Congratulations! YOU’RE SUPER WEIRD!!! :D

If you’ve ever “grown up” (we all have, I hope 😉 ) or spent any time around the young people of this (or perhaps any) generation, you’ve heard them speak of someone in their group or not and state plainly that he or she is “weird…

The big W… word.

The very notion that someone is “weird” at all CAN be a dangerous idea… – as a side note, I’m talking about discerning that someone might be evil, or wish to do you or other people HARM… we’re not talking about people with undesirable or destructive habits such as pathologically lying, or hardcore drug addict… we’re specifically talking about someone who’s personality, dress, code of conduct, presentation of self, etc appears to the audience as “weird”…

Someone who might fall into this category might be someone with a mental disorder such as aspergers, socially awkward or has OCD…


Generally, (I fall into the bad category too, but, generally) when I’ve said that someone is “weird” I have meant that said person has a personality trait that I believe COULD be destructive to themselves or to others. Not that they are unwelcome because their personality is flawed, or their presentation of self is disgusting.

One of the dangers of saying that someone is weird is that it promotes the idea that there is a “normal”…

In reality, I think we’d all agree that God, or evolution or whatever you believe in (I personally credit God) created us to be “different” and as we’ve heard repeatedly through our lives “different is GOOD…”

So, what does a young person who has heard that “different is good” most of his or her life glean from the idea that “different IS good, but apparently, I am so different that I’m weird, and in my case weird is not good and not acceptable?” … ???

Again, I think that we could all agree that we were made to be different. Parties and get togethers would be quite boring if we were all very similar. People wouldn’t have a reason to connect, or speak, we wouldn’t have new things to show one another, we wouldn’t be able to show off hidden talents, or resources, the list goes on. I think we’d get bored pretty quickly.

I’ll offer a question to the masses…

So, Robert is weird…so what?

The danger of perpetuating this thought process is that what tends to happen is an act of exclusion…

So and so is “weird” so, instead of embracing so and so and tending towards understanding them, talking to them, trying to talk about things that they’re interested in, the tendency is to avoid them, thus feeding more into the person’s “weird”… This can also perpetuate gossip and hurt said person’s feelings, creating a vacuum that could destroy the entire universe… Or, you know…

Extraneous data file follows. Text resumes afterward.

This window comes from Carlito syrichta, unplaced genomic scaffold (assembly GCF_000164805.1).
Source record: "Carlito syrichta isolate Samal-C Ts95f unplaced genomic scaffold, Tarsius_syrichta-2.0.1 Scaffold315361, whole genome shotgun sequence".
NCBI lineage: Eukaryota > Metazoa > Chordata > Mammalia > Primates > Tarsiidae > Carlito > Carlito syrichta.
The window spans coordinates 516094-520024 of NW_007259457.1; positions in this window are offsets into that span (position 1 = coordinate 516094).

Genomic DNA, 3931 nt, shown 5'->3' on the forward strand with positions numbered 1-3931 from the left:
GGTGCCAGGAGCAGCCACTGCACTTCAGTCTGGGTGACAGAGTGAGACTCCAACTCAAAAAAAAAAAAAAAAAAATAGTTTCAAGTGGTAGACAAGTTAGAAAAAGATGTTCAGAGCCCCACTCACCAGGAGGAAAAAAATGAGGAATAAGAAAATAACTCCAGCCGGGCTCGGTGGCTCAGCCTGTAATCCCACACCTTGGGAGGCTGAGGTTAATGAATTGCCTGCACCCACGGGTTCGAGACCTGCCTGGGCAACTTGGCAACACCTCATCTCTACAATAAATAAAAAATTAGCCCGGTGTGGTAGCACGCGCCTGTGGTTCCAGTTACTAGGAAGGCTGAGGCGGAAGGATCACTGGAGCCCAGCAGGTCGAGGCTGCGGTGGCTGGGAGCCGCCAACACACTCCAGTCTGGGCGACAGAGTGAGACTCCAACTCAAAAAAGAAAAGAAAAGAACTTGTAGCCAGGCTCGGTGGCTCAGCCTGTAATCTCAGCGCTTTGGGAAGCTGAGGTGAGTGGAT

A person who is excluded and isn’t able to socialize on a normal level has less of a chance of EVER being able to be an adult and socialize at all.

The idea of “normal” in any sense of the word is vastly over-rated. We need the wild ones, the goofs, the backward, the quiet ones, the soulful, the passionate, the aggressive and the kind… We need the dancers, the singers, the artists, the mathematicians, the linguists, the English majors, the writers, the know it alls, and those who just like a quiet video game. We need them all, and IT all to expand our horizons and sharpen our minds.

In order to understand how the world works, we need the world… not one aspect of the world.

When God made the rainbow, He didn’t make shades of one color… He made MANY colors with MANY shades.


This is one of the many reasons that I’m against schooling, but we’ll get to that some other time (post is not about that, stay on track, Lisa! XD)…

The point is this… Instead of doing the whole “act of avoidance” thing when it comes to someone who you might PERCIEVE as “quiet” or “abnormal” or “different” or “strange”… why not try including them in some way and attempting to help them? As I said up there ^ Exclusion only creates more issues. It ensures that a person WILL NOT grow into anything that is remotely “normal” at all.

Joke with said person, ask said person questions, don’t force or pull them, but attempt to be inclusive. If you can’t see it one on one, see it with a group, etc…

Don’t limit others by limiting yourself.


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